We'll also tell the story of a Pennsylvania schoolgirl who is scared of school. She has School Phobia. She's been reimbursed by the district. Now the district wants part of their money back, claiming the girl squandered the money. We'll talk to the girl and her mother.
And a - and from a story of a kid who's not great at school, we'll do the story of a school that has done great by their kids. Eighth graders in a Harlem school all passed the statewide math test, one of the few schools in the entire state that did it. They said it couldn't be done. We'll talk to the administrator and founder of that school. We will get today's headlines in just a minute, but first...
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PESCA: Barack Obama is campaigning on his patriotism this 4th of July week, but a surrogate's comments over the weekend are getting in the way. Obama spoke yesterday in Independence, Missouri, in a big-picture speech, reminiscent of his address on race several years ago. NPR's Robert Smith was there. Here's how he set the scene.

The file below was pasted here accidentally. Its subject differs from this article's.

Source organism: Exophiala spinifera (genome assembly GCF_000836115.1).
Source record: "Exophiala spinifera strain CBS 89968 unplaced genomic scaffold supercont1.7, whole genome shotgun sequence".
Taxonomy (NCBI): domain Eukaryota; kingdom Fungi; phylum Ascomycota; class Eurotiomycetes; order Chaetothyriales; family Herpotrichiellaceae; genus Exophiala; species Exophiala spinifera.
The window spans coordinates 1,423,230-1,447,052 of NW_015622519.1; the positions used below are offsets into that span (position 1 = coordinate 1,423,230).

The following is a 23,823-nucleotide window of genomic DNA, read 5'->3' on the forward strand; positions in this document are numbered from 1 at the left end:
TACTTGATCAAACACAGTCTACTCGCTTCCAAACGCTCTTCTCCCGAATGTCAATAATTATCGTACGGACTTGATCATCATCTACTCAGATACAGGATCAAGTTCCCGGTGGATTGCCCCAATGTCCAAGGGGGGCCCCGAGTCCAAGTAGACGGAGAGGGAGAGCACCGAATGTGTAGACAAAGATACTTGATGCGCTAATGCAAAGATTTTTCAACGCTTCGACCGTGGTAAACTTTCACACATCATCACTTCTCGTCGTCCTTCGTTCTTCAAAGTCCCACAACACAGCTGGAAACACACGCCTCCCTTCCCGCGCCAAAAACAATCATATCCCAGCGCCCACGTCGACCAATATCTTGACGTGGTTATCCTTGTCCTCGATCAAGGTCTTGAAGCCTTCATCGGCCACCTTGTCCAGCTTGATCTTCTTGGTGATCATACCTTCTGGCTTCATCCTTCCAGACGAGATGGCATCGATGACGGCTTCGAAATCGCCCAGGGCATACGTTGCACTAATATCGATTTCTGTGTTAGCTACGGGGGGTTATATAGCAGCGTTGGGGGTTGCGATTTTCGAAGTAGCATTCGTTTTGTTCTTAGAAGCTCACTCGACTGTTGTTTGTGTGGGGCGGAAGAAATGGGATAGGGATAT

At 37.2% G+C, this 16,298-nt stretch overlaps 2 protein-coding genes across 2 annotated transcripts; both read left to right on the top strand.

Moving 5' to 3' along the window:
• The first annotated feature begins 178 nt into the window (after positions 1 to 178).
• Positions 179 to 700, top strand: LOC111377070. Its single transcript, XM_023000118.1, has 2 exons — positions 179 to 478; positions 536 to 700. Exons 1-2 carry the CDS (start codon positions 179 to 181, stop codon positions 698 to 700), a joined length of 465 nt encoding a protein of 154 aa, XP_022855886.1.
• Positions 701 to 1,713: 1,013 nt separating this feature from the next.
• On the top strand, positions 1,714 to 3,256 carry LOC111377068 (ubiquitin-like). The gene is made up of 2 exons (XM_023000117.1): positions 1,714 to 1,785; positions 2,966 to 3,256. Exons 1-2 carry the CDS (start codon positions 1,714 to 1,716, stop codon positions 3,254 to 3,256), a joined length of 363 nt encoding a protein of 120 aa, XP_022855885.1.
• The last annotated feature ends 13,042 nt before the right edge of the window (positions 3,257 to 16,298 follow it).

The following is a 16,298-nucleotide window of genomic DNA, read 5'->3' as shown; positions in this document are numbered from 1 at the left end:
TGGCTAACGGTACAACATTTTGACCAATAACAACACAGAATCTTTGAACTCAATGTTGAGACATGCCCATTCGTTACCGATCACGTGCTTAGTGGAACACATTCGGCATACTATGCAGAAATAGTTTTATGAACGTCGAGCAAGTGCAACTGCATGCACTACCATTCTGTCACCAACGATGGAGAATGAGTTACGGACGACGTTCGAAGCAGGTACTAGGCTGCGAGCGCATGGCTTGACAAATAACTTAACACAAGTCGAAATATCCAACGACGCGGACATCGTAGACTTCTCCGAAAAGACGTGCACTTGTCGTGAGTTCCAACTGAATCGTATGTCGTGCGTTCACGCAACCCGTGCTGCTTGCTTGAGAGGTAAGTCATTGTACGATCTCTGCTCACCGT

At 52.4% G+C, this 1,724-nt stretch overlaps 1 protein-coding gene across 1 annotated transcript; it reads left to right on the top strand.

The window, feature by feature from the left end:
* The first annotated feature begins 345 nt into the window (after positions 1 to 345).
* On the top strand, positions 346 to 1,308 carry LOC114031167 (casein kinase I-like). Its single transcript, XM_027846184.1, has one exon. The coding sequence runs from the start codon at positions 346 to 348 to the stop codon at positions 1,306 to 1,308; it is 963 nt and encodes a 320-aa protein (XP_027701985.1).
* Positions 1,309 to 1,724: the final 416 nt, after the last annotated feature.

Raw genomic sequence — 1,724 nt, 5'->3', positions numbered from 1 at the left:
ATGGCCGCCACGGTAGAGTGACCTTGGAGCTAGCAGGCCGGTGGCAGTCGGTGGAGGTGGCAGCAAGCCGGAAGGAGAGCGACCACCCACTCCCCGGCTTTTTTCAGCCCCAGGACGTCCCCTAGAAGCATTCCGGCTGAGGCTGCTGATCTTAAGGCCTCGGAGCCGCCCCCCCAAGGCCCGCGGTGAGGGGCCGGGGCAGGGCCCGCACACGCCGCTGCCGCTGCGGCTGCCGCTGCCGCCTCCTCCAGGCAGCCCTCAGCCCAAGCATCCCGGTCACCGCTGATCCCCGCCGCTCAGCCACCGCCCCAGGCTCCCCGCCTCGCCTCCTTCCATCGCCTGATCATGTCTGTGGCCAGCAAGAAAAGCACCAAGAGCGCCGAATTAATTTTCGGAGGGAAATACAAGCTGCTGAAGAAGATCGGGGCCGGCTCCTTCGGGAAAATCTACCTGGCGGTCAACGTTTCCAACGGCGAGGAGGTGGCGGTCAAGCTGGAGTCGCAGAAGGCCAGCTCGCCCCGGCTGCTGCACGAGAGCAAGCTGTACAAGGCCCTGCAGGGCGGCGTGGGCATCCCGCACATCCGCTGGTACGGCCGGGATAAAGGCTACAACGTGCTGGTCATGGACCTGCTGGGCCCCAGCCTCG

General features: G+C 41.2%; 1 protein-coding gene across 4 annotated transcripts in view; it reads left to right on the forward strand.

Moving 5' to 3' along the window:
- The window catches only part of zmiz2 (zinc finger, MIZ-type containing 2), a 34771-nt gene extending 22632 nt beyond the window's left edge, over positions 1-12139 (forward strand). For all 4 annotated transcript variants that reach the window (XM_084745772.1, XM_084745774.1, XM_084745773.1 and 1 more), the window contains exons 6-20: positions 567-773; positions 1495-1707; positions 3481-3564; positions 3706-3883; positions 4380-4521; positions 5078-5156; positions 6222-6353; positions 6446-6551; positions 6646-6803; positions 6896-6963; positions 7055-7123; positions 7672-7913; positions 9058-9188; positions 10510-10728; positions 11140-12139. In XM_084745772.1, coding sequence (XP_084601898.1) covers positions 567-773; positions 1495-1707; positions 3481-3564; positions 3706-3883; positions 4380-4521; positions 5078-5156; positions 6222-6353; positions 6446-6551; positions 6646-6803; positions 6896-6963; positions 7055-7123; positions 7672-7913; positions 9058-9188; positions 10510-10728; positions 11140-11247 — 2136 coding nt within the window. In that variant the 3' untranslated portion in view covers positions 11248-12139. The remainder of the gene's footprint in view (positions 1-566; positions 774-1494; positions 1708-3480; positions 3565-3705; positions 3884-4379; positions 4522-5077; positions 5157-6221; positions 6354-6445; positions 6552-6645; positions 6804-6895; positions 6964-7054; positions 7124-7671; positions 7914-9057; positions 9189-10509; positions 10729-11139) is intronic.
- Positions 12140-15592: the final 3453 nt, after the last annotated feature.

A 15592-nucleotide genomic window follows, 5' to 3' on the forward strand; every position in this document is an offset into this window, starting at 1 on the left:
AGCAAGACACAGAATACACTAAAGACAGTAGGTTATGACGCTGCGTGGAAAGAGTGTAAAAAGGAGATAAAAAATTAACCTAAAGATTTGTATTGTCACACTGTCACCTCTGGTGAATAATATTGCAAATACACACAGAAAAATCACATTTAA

ROBERT SMITH: It was a serious, almost lecture-like speech to about 1,000 people at the Truman Memorial Building in town. He stood in front of four American flags, and wore a fifth one in his lapel. It was Obama's early refusal to wear such a flag pin that started much of the whispering campaign in the first place.
PESCA: Obama told the crowd that when he entered public life, he thought his patriotism was a given.
(Soundbite of campaign speech, June 30, 2008)
Senator BARACK OBAMA (Democrat, Illinois; 2008 Presumptive Democratic Presidential Nominee): And yet, I've found, for the first time, my patriotism challenged, at times as a result of my own carelessness, more often as a result of the desire by some to score political points and raise fears about who I am and what I stand for.
PESCA: And Obama says he won't cede the issue of patriotism to the Republican Party.
Sen. OBAMA: When we argue about patriotism, we are arguing about who we are as a country, and more importantly, who we should be. But surely we can agree that no party or political philosophy has a monopoly on patriotism.